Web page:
Cars, Iraq, Adultery, France, Public Companies

Hic sunt camelopardus: this historical edition of The Browser is presented for archaeological purposes; links and formatting may be broken.

Future Behaviour With Cars

Jan Chipchase | 7th July 2016

Things we can expect to see when driverless cars become common. Gated communities will use captcha street furniture to filter out unknown vehicles. We will all need defences against autonomous car bombs. Rich people will hire ringer-drivers — dringers — to sit up front where local laws demand a human at the wheel. Cities will legislate “autonomous ad-free zones” to stop convoys of cars being used in marketing campaigns. Car baiting will become a source of fun and profit, aided by drones (1,040 words)

No Country For Its People

Mardean Isaac | Awl | 7th July 2016

A short history of modern Iraq’s ethnic minorities. All bad. From the moment of independence in 1932 the new Sunni-led government “crushed uprisings led by Kurds, Yezidis, and Shi’a tribes”. The following year “3,000 Assyrians were massacred in a series of rampages as the nascent Iraqi army slaughtered their way through villages in the north”. National ideology dictated that Iraq was an Arab state, and that its citizens “should either become Arab or be punished for not being so” (4,200 words)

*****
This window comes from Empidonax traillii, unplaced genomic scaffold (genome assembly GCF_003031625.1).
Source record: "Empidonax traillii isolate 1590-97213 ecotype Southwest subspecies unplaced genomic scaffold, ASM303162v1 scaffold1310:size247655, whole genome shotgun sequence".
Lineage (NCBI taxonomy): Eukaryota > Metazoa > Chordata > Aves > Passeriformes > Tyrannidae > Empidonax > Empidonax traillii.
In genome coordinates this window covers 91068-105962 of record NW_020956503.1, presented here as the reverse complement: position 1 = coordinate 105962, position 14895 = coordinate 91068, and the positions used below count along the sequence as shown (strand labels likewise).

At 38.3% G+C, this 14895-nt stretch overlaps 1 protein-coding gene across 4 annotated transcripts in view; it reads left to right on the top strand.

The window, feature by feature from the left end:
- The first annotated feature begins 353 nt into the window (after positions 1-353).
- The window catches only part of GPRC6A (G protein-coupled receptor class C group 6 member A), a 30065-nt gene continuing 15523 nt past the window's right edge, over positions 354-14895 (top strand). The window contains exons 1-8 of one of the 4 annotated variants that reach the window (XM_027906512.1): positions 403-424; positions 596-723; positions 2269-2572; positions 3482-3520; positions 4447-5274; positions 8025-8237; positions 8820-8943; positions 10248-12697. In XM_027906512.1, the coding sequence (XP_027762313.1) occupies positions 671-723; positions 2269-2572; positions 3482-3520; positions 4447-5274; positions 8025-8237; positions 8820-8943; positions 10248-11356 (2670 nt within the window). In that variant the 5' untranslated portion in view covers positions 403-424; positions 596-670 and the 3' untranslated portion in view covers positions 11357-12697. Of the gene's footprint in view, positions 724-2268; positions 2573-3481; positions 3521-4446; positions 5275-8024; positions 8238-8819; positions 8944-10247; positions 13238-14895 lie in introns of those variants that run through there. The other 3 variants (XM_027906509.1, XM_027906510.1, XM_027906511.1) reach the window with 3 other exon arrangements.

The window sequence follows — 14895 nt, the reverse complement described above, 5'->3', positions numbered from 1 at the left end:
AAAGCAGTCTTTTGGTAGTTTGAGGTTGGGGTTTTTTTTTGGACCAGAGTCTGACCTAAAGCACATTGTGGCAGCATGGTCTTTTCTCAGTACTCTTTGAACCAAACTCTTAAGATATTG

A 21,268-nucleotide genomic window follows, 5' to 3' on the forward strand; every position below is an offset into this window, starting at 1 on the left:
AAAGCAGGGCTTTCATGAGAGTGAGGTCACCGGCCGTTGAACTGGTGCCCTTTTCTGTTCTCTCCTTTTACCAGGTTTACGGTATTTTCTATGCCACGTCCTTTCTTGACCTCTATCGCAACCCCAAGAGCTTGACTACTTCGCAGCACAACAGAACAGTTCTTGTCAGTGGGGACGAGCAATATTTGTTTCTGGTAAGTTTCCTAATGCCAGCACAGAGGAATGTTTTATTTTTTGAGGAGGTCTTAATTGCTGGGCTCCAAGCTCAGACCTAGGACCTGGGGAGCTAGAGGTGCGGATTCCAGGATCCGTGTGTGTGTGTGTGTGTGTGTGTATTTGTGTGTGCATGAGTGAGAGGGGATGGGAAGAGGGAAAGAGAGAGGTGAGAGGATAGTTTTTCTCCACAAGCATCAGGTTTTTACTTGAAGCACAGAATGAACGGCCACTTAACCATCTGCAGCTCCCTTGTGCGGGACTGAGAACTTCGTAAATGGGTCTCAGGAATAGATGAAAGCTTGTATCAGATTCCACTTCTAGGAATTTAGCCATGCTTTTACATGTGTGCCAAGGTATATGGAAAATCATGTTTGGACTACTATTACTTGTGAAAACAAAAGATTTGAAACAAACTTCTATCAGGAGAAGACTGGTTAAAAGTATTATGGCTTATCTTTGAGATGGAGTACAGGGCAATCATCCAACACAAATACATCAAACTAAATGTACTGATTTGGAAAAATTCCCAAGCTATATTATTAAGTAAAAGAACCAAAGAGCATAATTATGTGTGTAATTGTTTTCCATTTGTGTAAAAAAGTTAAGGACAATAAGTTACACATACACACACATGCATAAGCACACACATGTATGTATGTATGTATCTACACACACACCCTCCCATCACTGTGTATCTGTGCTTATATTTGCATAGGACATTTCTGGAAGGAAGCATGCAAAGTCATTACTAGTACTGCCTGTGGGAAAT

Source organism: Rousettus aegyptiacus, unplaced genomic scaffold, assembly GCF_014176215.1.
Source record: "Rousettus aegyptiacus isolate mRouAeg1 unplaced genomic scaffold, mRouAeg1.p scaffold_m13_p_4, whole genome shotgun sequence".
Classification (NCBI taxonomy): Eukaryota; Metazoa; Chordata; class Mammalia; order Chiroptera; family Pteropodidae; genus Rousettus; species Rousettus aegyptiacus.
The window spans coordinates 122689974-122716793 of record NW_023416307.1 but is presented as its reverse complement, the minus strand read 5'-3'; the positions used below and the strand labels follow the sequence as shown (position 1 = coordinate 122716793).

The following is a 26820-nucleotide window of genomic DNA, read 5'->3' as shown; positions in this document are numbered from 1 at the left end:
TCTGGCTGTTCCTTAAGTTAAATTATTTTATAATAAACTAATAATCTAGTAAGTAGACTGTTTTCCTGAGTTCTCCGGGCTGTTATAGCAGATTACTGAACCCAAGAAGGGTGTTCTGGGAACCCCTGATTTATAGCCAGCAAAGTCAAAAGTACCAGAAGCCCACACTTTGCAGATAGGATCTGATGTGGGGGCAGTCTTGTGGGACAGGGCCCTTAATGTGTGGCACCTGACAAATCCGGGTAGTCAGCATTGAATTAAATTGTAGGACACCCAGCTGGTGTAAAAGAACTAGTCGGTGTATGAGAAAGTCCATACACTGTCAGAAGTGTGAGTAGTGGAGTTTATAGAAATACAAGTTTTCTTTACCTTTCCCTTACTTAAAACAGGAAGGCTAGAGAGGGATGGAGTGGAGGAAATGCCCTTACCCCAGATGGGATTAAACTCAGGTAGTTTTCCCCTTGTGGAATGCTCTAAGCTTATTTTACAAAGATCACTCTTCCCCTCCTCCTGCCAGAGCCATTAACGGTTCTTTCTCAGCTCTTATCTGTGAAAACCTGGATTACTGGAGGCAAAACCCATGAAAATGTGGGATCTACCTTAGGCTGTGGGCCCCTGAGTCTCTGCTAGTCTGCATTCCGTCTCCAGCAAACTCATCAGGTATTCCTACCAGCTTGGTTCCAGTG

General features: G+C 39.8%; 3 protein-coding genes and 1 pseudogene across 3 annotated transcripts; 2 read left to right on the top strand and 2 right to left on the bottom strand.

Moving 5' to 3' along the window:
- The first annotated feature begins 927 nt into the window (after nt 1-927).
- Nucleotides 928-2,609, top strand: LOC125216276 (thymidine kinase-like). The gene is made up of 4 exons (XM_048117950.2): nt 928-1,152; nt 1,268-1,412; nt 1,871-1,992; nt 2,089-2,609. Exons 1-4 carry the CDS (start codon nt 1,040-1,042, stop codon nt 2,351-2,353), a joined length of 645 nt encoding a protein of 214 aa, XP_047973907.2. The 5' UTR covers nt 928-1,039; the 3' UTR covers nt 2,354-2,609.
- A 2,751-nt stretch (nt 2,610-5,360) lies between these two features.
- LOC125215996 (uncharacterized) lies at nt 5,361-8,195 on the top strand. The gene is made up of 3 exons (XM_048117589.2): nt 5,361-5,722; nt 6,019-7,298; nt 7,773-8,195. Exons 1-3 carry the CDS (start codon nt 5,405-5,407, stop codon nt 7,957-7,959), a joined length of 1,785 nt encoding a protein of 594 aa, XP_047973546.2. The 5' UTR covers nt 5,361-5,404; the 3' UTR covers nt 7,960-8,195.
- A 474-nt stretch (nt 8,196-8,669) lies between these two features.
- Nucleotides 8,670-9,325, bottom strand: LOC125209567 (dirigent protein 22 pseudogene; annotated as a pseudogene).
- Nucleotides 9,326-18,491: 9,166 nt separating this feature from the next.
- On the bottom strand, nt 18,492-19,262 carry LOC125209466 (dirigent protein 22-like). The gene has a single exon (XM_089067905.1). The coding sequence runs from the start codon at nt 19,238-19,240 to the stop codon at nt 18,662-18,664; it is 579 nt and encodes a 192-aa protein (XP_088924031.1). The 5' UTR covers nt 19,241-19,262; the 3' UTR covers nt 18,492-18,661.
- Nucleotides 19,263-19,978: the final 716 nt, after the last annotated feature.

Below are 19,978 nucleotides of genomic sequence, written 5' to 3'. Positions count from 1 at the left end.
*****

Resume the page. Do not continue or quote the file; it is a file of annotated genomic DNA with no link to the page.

The Scarlet Letter

Mark Gamin | New Rambler | 6th July 2016

Adultery is still a crime in much of America. Penalties range from a $10 fine in Maryland to life imprisonment in Michigan. Six states allow civil proceedings for “alienation of affection” and six for “criminal conversation” — an offence which “involves neither a crime nor a conversation, but is an action brought by one spouse against the other’s paramour”. The criminal laws go “unenforced because we want to continue our conduct, and unrepealed because we want to preserve our morals” (2,600 words)

Islam And The French Republic

Ben Judah | Standpoint | 8th July 2016

Reflections on the demographic revolution in France. The Basilica of Saint Denis, burial-place of kings, is now a Christian outpost in a Muslim part of Paris. Few go to mass there, while thousands queue for the Mosque across the street. “The children of this great wave of immigration are living in failure: The failure of integration, the failure of schooling, the failure of employment”. The France of the streets is is no longer a secular state. “The sense of a common French destiny is vanishing” (7,000 words)

Modern Business, Modern Markets

John Kay | 8th July 2016

“The easy presumption of the last two decades of the 20th century that the listed company should not only be the dominant form of economic organisation of medium and large enterprises but the only form of economic organisation appropriate for such enterprises was a mistake. Too often conversion to a listed public company was the result of a greedy generation’s anxiety to realise the goodwill created over a long history for the benefit of those who had the good fortune to be around at the time” (1,300 words)

Video of the day: Phased LA

What to expect:

Time-lapsed aerial footage of Los Angeles. Perhaps it ought to be a cliché, but on full-screen it is still a delight (5’35”)

Thought for the day

Almost every desire a poor person has is a punishable offence
Louis-Ferdinand Céline

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